Take a deep breath and de-stress, live longer and healthier, and be happy. It’s as easy as . . . well, as breathing!
Most of us can’t go more than about 30–60 seconds without taking a breath. Breathing and the oxygen it provides us is constantly essential to sustaining our life. But, because our highly smart, efficient bodies are capable of controlling our breathing without us having to be mindful of it, most of us don’t give much thought or attention to our breathing patterns. This is a shame, as breathing properly is a practice that can do a great deal for our overall health and functioning. Here, we’ll take a look at the importance of practicing deep breathing and the benefits it provides.
Without even realizing it, many, if not most, people breathe quite shallowly. Adults in particular tend to breathe primarily from their chest, often times causing the shoulders to elevate. This form of breathing is shallow and does not fully or properly oxygenate the body. A simple test to see if you are breathing shallowly from the chest is to place one hand on your chest, the other on your stomach. When you take a breath, if your chest rises first or more so than your stomach, it’s indicative of shallow breathing patterns
Instead, the hand that’s on the stomach should rise first and more so than the chest. This is a sign of deep, or diaphragmic, breathing. When you breathe deeply from the diaphragm, the belly rises and fills the lungs and the whole body with oxygen. At first, retraining yourself to breathe fully from your diaphragm may seem unnatural and even possibly uncomfortable. But after a little bit of awareness and practice, it will become autonomic, and without even knowing it, you’ll be fully oxygenating your body with each breath.
But why is this deep, diaphragmic breathing important? When we breathe shallowly, the diaphragm doesn’t move through its full range of motion, which results in the lower part of the lungs not filling to capacity with oxygen. Not only can this cause-effect the mental state by causing one to be more stressed, distracted, or anxious, it also affects the physical state of wellness.
Oxygen is critical to every cell in the body. It’s required for cellular respiration, which helps the cell make energy. Without it, we’d quickly die. Though with shallow breathing we’re getting enough oxygen to keep us alive, we’re not getting the full amount required for optimal functioning, and the result is a less efficient cellular metabolism.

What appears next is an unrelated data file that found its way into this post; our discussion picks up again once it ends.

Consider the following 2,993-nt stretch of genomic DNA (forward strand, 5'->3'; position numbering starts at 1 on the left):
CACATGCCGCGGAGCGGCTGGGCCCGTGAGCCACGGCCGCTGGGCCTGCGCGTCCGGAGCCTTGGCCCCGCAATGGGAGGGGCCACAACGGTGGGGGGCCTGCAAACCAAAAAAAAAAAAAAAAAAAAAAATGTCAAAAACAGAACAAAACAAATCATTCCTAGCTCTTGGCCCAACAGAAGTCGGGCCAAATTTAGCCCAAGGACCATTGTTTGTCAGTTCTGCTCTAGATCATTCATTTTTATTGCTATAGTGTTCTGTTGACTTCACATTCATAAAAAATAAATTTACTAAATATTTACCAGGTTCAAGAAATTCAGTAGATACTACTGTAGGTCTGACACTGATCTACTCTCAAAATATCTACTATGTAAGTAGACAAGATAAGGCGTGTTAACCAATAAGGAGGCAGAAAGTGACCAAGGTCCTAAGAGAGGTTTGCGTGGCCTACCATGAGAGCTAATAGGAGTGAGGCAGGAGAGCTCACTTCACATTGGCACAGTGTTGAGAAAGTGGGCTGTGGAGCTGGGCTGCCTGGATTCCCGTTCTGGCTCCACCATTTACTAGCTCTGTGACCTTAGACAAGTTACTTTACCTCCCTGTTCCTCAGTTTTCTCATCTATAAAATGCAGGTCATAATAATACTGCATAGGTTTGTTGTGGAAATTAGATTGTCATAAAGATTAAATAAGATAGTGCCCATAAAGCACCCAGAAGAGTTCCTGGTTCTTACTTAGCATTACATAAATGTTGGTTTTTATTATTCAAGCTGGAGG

Aside from getting a proper dose of (hopefully) clean air, when we breathe deeply we’re also exhaling deeply, which releases carbon dioxide. This gas exchange that’s happening when we breathe keeps our cells functioning, our heart beating, and our blood pumping. When we focus on controlling breathing, it helps to calm the mind and release stress, slow the heart rate, lower blood pressure, and expel toxins. Some of the primary benefits of deep breathing can include:
- Improved oxygen delivery throughout the entire body, particularly the lower body
- Lowered heart rate
- Lowered blood pressure
- Mind calmness, focus, and clarity
- Stress reduction
- Relaxed muscles and release of tension
- Release of endorphins
- Improved detoxification
- Pain relief
- Strengthened lungs
- Boosted stamina
- Boosted digestion
- Reduced stress hormones
While deep breathing should be something we do all day every day, it is a good idea to set aside some “mindful breathing” time to really focus on deep breathing and fully oxygenating the body. There are a number of ways to do this:
- Deep breathing practices and exercises
- Guided imagery
- Progressive muscle relaxation
- A relaxing bathtub
During times of higher stress, it becomes even more important to be aware of your breathing patterns, as stress tends to lead to more shallow breathing. Aim to focus at least 10 minutes each day on taking deep, full, diaphragmic breaths and try to be more mindful of deep breathing throughout your day…and note the difference in how you feel and the alertness you experience!